The future of passenger rail

16 June 2016

Article by Joseph.Champion, National Assembly for Wales Research Service

Darllenwch yr erthygl yma yn Gymraeg | View this post in Welsh

The new Welsh Government will take over as the franchising authority in time to appoint the next Wales and Borders rail operator in 2018. What are the main issues that need to be addressed?

Powers to award the next Wales and Borders rail franchise are due to be devolved to Wales from 2017. This means that the new Welsh Government will be able to procure the next operator for the largest rail franchise in Wales.

Image Source: Welsh Government.

The Wales and Border franchise

The current Wales and Borders franchise will be operated by Arriva Trains Wales until 2018 (with an option to extend the current franchise for a short time if needed).

The previous Welsh Government ran a consultation in early 2016, Setting the Direction for Wales and Borders Rail. This called for views on the expectations for the service, and the specifications the future Wales and Border operator should meet. The document said that more detailed proposals would be developed based on the consultation’s outcome and wider engagement with the railway industry and the public.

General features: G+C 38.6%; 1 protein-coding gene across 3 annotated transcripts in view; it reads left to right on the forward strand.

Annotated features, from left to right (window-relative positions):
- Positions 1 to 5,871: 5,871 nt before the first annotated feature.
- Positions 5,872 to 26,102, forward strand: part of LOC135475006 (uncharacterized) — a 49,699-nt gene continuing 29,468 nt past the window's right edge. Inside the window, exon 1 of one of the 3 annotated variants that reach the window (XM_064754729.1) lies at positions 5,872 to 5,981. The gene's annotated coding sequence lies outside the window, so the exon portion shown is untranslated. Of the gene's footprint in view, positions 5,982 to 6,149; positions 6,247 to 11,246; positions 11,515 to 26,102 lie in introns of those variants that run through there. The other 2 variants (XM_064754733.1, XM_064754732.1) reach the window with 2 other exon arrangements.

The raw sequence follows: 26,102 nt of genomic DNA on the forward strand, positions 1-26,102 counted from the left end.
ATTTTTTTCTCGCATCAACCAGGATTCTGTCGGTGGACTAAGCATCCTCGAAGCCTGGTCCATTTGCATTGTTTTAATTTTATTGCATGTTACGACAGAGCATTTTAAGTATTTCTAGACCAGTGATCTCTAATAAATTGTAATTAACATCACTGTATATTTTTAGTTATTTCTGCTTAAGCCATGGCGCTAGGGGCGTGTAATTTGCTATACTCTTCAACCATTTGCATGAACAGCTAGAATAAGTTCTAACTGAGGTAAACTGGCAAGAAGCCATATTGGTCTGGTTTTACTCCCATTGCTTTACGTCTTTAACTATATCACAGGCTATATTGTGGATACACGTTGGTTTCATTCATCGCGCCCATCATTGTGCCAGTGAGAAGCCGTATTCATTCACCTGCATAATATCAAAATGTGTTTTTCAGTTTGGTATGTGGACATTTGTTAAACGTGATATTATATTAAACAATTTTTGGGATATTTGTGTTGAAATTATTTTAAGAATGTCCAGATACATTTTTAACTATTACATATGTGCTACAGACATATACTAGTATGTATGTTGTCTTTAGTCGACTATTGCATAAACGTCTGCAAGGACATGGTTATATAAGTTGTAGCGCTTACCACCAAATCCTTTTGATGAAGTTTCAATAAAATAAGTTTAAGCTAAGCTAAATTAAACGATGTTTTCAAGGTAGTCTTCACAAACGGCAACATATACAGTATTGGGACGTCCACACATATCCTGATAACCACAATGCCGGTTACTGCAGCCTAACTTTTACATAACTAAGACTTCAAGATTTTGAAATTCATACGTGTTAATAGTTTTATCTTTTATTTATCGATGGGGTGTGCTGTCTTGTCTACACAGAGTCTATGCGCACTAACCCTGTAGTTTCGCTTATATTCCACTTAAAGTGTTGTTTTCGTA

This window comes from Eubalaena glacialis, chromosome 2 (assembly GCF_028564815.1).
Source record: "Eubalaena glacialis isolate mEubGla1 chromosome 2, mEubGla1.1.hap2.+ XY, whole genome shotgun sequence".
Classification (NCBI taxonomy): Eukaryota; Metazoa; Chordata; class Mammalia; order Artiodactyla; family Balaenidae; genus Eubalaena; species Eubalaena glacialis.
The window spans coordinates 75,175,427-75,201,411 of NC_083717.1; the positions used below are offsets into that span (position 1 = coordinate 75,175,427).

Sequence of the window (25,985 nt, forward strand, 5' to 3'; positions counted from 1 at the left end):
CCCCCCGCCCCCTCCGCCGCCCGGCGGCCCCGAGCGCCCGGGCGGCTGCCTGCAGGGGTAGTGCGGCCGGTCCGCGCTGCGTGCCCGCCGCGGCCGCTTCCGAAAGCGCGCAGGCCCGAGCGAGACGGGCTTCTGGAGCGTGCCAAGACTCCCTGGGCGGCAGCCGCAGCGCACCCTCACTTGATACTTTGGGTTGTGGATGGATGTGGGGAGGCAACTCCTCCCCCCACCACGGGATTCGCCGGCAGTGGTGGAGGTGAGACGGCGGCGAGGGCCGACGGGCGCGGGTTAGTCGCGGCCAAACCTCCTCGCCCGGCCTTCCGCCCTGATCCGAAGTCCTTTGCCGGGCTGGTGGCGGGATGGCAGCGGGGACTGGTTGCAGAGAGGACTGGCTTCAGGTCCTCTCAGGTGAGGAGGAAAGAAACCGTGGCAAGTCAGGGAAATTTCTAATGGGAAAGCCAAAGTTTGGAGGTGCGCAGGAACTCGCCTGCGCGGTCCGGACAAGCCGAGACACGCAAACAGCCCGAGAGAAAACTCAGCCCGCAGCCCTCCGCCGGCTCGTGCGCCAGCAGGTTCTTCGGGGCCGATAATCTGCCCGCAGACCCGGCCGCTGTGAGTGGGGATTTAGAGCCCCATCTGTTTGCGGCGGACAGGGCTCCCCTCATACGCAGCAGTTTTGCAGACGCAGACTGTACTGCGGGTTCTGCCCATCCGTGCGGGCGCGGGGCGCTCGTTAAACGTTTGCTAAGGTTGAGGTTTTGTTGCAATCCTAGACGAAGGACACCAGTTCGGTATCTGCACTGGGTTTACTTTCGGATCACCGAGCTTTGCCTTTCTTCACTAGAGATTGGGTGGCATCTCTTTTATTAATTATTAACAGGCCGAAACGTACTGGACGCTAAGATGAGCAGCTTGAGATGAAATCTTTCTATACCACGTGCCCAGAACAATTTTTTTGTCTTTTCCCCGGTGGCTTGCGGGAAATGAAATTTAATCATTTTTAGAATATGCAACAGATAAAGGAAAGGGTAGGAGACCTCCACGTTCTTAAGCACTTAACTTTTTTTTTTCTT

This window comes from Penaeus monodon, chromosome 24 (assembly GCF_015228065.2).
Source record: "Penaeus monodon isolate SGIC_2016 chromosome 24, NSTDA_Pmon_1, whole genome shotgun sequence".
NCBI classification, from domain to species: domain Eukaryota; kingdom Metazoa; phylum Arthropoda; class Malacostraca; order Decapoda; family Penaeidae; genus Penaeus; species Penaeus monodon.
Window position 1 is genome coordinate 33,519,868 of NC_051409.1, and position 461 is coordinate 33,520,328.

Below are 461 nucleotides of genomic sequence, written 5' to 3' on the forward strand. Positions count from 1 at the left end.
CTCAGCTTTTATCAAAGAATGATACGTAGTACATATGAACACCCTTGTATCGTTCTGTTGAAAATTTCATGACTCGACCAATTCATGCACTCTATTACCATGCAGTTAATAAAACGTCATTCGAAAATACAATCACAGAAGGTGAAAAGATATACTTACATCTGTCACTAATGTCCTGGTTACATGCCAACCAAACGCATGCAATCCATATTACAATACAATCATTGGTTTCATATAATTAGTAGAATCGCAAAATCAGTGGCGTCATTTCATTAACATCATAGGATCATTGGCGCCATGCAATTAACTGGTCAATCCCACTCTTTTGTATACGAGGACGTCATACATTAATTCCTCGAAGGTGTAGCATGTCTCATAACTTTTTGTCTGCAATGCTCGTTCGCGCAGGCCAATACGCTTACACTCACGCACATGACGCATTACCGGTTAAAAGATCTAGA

The length of the next franchise is not yet clear, and there are mixed views on the right duration. A UK Government review has questioned the benefit of long franchises in incentivising investment and reducing risk, and cautioned against franchises of more than 15 years without break clauses. In contrast, the majority of respondents to the Fourth Assembly’s Enterprise and Business Committee’s inquiry into the Future of the Wales and Borders Rail Franchise thought that longer franchises would encourage greater investment.

There is also uncertainty about the future shape of the Wales and Border franchise. The UK Government has said that it will review cross-border services and that those primarily serving English markets are likely to be transferred to English franchises. This has caused concern because of the potential impact on passengers, who may have to change trains at the border. There are also concerns about the franchise’s affordability if the financially viable cross-border services are removed.

The UK Government’s Department for Transport told the Enterprise and Business Committee in September 2015 that the Welsh Government would not suffer financially as a result of any franchise remapping. How English services are defined is also unclear, as is the mechanism for compensating the Welsh Government for any losses arising from removing services from the franchise.

These uncertainties will need to be clarified quickly to address public concerns and to enable the new Welsh Government to move forward in procuring the new franchise.

Rail franchises with Welsh services

Aside from the Wales and Border franchise, three other franchises have services in Wales:

– South Wales to London and the south coast of England, operated by Great Western Railway;

– Holyhead to Birmingham or London, operated by Virgin Trains; and

– Cardiff to the English Midlands, operated by CrossCountry Trains.

Rail passenger traffic in Wales